YOW! 2011: Simon Peyton-Jones - Closer to Nirvana

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I caught up with Simon Peyton-Jones, author of the Glasgow Haskell Compiler (GHC) and a key contributor to the Haskell functional programming language, at YOW! 2011. Simon is a pure functional guy. That said, he's OK with side effects as long as you can control them (so, monads are great!). Smiley

Simon works at Microsoft as a research scientist in MSR. Simon's work on Haskell is legendary and the language has seen an increase in usage over the years and a steady evolution toward being not only a general purpose, strongly-typed functional programming language, but also a practical one. No longer is Haskell suited only for academic experimentation (though this continues to be an important aspect of the language—in fact, it's one of the very effective ways the language is pushed forward). As Simon says, Haskell is like a laboratory in which to test new functional ideas and novel language constructs. 

One of the very interesting aspects of Haskell is how the surface language (so, the syntax you write) is boiled down to a very small intermediate language, System F. Simon spends a nice chunk of time in this conversation explaining this. It's a rather excellent approach. We only touch on C--, but I have a feeling I'll be interviewing Simon again in the future.

How has the language evolved over the years? What's Simon working on these days (besides evolving Haskell, he's helping to make general purpose computing education for the masses much better!)? What's next? What are the big problems he and others are tackling with respect to moving Haskell forward? As always, it's a real pleasure to converse with and learn from Simon. His passion, enthusiasm, and intelligence are infectious (well, maybe not the intelligence part—you're born with the smarts you have. So, I didn't get smarter by talking with Simon, but I sure learned a lot!). Very few people are able to explain complex concepts in ways mere mortals can understand and assimilate. Simon is one of these people.

(Here's the video referenced at the beginning of this conversation.)

Simon's YOW! speaker page

Tune in. Enjoy. Learn.

The YOW! Developer Conference offers outstanding opportunities to learn more about the latest practices, technologies, and methodologies for building innovative software solutions as well as the chance to meet and network with international software experts and other talented developers in Australia. Thanks to Dave Thomas and the event's excellent staff - Mary Catherine (MC), Lisa, Aino, Melissa, and others - for inviting me to this excellent pure developer event and thanks to all of the speakers for letting me take some of their time to record conversations for Channel 9. If you live in Australia, or aren't too far away, or just like to travel (who doesn't?), then you need to go to this yearly event. It's outstanding. There are many great developers down under. That's for sure. The speakers are exceptional—Dave and team set a high bar!



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The Discussion

  • User profile image

    Simon is without doubt, a damn hero in today's world.  The most privileged I would ever become would be to have a job as his pupil or peer in Microsoft Research to help succeed in the important stuff like bringing true computer science back and paving the way for one path to our modern world's programming language Nirvana.

    It's always nice to hear from Simon, thanks for the interview Charles.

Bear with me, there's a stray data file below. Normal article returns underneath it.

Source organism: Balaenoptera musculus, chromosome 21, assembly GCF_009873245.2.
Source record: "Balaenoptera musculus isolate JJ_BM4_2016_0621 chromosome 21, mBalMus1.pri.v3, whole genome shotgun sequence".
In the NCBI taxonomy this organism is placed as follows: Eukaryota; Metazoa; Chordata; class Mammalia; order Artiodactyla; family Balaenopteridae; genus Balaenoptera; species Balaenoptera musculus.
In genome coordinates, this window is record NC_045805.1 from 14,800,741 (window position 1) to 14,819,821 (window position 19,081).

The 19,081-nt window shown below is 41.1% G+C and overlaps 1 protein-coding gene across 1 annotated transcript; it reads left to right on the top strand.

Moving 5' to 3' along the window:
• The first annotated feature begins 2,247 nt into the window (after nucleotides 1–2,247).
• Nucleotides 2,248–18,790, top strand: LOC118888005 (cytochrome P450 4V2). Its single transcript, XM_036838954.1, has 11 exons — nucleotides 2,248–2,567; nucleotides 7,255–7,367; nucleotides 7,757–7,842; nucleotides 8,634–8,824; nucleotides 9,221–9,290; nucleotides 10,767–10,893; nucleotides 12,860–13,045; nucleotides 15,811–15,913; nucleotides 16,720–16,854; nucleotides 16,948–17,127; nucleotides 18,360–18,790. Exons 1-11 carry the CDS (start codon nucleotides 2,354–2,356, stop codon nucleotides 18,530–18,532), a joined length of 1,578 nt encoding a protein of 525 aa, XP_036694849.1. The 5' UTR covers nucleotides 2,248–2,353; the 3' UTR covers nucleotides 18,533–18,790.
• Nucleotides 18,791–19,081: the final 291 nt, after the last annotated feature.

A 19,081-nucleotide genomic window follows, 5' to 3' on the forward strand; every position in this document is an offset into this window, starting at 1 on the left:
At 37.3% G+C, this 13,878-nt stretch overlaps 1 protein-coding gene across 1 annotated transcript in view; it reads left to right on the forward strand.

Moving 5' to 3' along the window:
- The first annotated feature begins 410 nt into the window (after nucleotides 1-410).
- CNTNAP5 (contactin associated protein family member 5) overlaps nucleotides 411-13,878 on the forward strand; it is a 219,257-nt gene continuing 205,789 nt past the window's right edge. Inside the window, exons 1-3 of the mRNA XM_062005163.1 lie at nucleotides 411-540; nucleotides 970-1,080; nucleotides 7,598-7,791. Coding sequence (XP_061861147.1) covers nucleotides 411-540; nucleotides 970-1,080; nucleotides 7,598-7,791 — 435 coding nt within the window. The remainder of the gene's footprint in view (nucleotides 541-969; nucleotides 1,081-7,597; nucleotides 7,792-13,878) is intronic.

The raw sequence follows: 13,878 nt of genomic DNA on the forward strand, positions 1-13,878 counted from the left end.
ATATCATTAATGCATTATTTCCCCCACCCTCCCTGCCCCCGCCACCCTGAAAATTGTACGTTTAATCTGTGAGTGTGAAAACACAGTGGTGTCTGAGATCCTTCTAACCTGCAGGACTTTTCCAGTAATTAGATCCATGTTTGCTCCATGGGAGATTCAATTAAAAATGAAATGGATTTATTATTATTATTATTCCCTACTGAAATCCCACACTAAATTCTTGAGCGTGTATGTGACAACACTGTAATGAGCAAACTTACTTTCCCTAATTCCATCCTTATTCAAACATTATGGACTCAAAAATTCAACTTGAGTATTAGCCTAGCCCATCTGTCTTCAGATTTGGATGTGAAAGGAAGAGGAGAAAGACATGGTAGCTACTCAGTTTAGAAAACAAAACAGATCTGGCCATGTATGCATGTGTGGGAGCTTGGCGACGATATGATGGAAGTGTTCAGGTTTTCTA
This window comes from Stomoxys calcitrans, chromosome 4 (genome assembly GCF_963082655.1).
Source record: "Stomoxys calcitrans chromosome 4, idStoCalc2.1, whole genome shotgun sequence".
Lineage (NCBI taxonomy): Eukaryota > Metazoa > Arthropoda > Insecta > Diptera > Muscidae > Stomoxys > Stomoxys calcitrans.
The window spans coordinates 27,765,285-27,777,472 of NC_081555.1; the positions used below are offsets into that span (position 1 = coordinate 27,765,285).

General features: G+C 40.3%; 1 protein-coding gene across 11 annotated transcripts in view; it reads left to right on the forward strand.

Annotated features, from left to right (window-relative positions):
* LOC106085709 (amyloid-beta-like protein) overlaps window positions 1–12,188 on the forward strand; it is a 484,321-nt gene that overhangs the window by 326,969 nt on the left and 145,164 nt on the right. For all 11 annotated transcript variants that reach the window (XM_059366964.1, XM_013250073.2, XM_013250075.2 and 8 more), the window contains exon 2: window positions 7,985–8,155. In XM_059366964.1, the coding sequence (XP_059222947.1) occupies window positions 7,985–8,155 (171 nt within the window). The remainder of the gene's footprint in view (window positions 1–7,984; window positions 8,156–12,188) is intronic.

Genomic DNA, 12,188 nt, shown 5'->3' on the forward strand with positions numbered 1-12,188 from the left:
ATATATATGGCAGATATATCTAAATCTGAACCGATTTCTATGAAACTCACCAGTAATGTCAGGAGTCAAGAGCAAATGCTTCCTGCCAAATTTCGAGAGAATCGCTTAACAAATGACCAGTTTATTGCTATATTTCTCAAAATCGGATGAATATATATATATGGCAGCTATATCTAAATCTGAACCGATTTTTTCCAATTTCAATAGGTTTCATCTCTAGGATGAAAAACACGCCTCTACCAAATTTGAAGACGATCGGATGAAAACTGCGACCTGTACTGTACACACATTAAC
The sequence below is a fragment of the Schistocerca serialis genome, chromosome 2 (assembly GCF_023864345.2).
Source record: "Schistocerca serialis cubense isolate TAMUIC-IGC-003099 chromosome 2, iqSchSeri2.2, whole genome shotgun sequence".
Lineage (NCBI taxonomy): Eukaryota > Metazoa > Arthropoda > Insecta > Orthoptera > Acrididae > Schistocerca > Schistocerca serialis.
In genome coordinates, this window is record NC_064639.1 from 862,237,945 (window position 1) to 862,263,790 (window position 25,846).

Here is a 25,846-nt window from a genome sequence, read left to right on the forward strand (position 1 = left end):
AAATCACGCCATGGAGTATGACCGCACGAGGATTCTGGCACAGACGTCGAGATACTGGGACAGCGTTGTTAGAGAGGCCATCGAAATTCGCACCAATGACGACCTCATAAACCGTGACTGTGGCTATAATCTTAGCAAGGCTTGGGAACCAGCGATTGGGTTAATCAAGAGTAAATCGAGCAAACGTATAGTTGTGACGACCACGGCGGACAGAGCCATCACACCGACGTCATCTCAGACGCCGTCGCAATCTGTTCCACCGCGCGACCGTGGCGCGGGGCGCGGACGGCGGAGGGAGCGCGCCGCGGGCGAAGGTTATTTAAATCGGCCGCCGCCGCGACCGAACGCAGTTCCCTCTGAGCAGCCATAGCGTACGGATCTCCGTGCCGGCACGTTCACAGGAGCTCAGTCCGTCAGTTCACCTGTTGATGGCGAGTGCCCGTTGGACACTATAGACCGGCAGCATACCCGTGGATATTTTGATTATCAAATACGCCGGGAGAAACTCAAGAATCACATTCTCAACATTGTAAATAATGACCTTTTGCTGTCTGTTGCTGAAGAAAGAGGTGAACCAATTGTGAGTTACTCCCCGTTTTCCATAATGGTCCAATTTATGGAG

• User profile image
    Bob Foster

    I'm sure Simon Peyton-Jones was born, and is, smarter than me, but it's not true that you're born with the smarts you have. Many things can happen to you growing up that will either increase or decrease your intelligence, at least as measured by IQ score. I happen to be reading David Shenk's The Genius In All Of Us (unfortunate pop-psych title, I agree) which is devoted to demolishing the notion that your intelligence is decided at birth and you can do nothing about it, and does a pretty good job of it. In fact, average intelligence steadily rose throughout the 20th century, forcing the test-makers to constantly readjust the score downward to keep the peak of the curve at 100. Citing psychologist James Flynn, Shenk notes that "98 percent of IQ test-takers today score better than the average test taker in 1900." The test didn't get easier; the improved scores are almost entirely due to increases in abstract reasoning ability.

  • User profile image

    @Bob Foster: Fair enough. That was my attempt at humor. We don't discuss the topic in the conversation, of course...


  • User profile image

    YOW! interviews coming ! yeah !

  • User profile image

    Is Haskell to complicated to teach to school-age children? Nobody told this guy:


  • User profile image

    @dpratt71:  Nice find.  I was thinking about that too, when they were talking about teaching kids programming languages.  I think perhaps we underestimate the language learning abilities in younger children sometimes and perhaps it's not as hard as us older folk believe.

    Great interview, I'm really interested in hearing more about Cloud Haskell, System F, C-- etc....

  • User profile image

    I went to his keynote, "Escape from the Ivory Tower: The Haskell Journey From 1990 to 2011", at YOW! conference. He is a great speaker but he talked very fast last time.

    I'm learning Haskell now. I wish that Haskell was my first programming language. But, hey, better learning now than never.

  • User profile image

    @slipper: Me too Smiley Excellent delivery and fun. I laughed out loud a few times. Simon's a great speaker. His talk on parallelism and concurrency and Haskell was also excellent. Both these talks will be online in the near future! Make sure to check the YOW! site for more information on session videos.


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